I wrote Quartet for Four Clarinets as my graduation thesis piece from Harvard in the spring of 2000. As such, I wanted to achieve in this piece a real synthesis of many of the fundamental compositional skills I had been working on as a student. My compositional thinking tends to be very harmonically based, so I especially wanted to try to develop my contrapuntal chops. I studied a good deal of Bach while working on the piece, and the contrapuntal nature of the middle movements owes a good deal to this study. Another important influence on this piece was jazz music, especially Charles Mingus. The improvisatory spirit, the singing, human quality of the melodic lines, and the vitality and energy of jazz was a breath of fresh air for me at a time when classical music was feeling stale. The spirit of Mingus is most obvious in the outer movements, with their swinging, jazzy melodies, but what I learned from studying jazz harmony pervades the entire piece.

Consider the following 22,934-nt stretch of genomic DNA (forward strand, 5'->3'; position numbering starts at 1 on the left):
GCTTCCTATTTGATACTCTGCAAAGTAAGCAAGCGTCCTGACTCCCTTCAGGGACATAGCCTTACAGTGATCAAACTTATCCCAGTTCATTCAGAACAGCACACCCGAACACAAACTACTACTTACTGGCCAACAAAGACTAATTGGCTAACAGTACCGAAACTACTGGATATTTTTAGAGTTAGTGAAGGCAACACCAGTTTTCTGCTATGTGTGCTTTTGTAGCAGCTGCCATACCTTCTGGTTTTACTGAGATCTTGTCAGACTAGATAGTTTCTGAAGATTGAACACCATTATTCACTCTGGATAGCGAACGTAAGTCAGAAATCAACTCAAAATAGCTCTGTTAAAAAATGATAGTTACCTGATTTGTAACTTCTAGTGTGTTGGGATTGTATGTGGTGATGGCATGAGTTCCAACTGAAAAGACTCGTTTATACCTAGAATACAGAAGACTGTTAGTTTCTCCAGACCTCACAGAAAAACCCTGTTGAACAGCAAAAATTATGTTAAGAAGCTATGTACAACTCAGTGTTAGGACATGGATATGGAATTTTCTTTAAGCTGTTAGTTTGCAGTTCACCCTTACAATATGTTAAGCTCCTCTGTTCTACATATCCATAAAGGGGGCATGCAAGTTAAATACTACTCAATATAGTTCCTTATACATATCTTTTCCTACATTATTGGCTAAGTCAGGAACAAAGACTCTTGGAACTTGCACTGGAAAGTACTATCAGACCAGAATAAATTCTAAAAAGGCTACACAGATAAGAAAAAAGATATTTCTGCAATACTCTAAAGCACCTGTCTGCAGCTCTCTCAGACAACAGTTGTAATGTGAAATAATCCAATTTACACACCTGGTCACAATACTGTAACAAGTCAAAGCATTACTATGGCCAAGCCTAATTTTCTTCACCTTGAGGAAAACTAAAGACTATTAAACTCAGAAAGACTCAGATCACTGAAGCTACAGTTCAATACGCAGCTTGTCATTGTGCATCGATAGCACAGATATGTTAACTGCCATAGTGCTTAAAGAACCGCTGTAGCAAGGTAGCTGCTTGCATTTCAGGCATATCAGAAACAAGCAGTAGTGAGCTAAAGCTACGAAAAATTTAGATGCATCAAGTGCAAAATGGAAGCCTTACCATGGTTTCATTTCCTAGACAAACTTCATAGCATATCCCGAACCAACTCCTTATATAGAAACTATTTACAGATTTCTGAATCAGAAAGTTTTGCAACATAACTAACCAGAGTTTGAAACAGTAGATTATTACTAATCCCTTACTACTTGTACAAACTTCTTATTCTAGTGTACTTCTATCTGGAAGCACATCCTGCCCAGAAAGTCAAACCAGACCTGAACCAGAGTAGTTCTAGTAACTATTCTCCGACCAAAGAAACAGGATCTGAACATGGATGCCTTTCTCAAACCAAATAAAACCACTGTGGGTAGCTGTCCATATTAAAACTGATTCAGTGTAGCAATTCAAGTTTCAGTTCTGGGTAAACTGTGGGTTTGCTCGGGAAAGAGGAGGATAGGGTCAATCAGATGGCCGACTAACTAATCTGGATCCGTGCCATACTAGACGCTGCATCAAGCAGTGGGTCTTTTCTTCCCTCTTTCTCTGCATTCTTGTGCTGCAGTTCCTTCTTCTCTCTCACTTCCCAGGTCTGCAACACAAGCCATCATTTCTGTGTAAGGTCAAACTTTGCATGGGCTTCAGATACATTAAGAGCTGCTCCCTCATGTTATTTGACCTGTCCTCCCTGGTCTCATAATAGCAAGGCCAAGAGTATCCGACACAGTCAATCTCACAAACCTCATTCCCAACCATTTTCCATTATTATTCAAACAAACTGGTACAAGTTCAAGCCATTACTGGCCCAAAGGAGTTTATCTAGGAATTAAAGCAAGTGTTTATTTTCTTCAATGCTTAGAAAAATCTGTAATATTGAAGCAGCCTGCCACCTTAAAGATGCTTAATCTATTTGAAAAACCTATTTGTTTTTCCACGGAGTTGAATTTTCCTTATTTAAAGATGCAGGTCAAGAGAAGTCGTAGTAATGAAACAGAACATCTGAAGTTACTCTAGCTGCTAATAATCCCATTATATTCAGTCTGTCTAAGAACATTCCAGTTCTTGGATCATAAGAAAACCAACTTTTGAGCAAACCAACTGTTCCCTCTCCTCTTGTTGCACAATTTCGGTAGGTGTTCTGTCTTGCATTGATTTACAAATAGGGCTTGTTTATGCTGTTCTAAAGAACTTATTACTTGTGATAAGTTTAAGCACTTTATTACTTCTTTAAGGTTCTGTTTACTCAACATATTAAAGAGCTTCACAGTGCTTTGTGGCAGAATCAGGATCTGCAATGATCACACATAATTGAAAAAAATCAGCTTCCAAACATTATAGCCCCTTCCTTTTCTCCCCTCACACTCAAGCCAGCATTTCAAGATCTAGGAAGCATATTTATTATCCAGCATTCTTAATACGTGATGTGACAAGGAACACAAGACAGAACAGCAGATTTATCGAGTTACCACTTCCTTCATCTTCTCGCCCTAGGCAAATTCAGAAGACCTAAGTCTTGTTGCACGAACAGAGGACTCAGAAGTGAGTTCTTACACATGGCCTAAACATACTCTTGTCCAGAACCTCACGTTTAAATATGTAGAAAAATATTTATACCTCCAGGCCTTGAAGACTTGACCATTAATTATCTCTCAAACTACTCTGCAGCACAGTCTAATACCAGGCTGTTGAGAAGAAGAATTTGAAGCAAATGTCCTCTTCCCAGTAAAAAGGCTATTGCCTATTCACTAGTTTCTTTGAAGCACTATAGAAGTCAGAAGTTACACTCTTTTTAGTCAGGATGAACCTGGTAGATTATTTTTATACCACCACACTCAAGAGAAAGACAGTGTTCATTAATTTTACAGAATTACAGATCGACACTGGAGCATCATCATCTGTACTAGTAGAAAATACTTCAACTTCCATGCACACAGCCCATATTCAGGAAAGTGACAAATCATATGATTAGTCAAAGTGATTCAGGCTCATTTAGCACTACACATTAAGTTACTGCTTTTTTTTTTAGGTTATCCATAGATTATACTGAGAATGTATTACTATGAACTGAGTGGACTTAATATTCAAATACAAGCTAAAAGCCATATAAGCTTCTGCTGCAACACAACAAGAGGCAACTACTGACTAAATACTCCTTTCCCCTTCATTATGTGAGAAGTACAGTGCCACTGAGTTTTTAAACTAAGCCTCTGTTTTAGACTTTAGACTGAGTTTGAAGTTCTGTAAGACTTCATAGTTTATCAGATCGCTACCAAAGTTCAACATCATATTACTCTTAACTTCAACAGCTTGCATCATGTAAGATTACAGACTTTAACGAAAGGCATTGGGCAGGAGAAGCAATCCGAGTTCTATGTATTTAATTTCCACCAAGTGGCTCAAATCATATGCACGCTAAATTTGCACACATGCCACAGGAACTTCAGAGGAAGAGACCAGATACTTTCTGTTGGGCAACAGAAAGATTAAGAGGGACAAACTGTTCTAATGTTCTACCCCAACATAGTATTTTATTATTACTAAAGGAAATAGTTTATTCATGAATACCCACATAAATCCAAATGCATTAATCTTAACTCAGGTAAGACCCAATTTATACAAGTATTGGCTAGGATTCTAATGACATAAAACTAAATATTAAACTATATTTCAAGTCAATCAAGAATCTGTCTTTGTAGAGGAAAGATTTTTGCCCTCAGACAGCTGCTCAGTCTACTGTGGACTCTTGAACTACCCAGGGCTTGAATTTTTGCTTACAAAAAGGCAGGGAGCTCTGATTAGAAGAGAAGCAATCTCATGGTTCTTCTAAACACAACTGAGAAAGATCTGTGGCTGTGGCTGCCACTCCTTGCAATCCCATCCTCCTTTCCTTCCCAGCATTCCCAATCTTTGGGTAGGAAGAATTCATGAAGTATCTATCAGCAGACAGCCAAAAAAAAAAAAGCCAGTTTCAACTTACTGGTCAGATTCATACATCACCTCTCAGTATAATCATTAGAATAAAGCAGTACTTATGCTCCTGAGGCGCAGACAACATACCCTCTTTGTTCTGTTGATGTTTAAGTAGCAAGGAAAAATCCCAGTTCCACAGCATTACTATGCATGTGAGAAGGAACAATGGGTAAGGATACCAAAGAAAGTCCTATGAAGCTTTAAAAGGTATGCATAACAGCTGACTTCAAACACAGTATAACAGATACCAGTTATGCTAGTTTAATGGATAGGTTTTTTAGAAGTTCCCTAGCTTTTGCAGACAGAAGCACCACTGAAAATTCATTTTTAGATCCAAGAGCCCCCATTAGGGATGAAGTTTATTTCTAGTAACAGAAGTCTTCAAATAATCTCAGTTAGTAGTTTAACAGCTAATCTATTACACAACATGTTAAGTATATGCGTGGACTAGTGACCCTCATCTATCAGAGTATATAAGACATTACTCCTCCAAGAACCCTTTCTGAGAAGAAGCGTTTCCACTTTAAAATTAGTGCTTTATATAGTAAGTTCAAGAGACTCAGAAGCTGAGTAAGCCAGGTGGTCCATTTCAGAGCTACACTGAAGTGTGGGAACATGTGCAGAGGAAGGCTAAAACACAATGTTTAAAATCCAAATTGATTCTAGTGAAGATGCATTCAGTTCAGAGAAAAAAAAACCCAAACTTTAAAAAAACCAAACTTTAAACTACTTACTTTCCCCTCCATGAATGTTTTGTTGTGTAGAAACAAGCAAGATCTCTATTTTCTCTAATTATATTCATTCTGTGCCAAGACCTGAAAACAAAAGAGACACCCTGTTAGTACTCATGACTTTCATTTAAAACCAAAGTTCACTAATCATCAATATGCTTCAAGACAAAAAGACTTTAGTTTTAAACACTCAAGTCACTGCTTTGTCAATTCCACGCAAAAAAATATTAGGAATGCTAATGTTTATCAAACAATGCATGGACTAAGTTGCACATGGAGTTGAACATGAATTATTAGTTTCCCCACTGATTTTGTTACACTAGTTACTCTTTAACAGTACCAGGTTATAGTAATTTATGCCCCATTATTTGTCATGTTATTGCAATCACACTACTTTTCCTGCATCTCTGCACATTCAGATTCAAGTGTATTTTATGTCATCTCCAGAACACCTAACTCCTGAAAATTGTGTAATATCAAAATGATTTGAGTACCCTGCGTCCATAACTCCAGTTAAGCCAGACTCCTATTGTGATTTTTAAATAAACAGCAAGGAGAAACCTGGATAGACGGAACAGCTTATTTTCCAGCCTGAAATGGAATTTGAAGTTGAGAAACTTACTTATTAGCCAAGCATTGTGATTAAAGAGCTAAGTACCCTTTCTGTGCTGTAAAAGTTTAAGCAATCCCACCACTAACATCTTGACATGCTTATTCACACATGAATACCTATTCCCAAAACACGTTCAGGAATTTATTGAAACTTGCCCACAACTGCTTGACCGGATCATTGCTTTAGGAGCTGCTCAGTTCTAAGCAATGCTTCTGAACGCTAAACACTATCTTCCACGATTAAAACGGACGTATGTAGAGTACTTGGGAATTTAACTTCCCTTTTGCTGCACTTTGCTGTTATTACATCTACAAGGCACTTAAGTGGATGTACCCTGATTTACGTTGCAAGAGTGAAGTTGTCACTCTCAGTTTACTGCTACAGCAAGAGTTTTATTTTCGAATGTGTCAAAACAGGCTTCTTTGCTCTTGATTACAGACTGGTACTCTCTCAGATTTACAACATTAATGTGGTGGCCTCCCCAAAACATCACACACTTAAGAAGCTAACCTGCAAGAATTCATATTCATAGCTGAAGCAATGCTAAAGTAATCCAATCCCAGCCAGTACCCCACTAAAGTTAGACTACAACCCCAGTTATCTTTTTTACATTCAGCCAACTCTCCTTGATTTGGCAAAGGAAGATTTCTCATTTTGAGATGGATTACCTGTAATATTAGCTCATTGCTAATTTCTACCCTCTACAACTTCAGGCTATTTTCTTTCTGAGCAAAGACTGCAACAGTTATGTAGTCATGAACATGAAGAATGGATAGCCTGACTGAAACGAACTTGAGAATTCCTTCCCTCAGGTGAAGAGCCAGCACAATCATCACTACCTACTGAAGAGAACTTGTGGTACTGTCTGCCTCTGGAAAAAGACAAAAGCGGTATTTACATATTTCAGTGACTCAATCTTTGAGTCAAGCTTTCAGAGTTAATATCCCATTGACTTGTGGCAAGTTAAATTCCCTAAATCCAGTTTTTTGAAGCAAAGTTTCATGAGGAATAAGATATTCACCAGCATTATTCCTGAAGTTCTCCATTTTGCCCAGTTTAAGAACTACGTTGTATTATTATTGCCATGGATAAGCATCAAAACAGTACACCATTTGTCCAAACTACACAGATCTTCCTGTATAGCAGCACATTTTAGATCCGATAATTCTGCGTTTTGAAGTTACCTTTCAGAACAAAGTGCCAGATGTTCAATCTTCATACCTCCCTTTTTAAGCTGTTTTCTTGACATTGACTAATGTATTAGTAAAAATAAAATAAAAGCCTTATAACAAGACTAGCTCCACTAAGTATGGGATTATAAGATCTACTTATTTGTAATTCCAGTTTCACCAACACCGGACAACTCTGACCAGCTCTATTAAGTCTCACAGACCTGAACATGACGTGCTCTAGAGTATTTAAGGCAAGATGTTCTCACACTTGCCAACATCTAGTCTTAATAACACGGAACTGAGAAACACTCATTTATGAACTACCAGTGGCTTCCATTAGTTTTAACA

Eb clarinet, Bb clarinet, A clarinet, bass clarinet
Ari Lippman, Umesh Shankhar, Daisy Stanton, and Jonathan Russell on May 11, 2000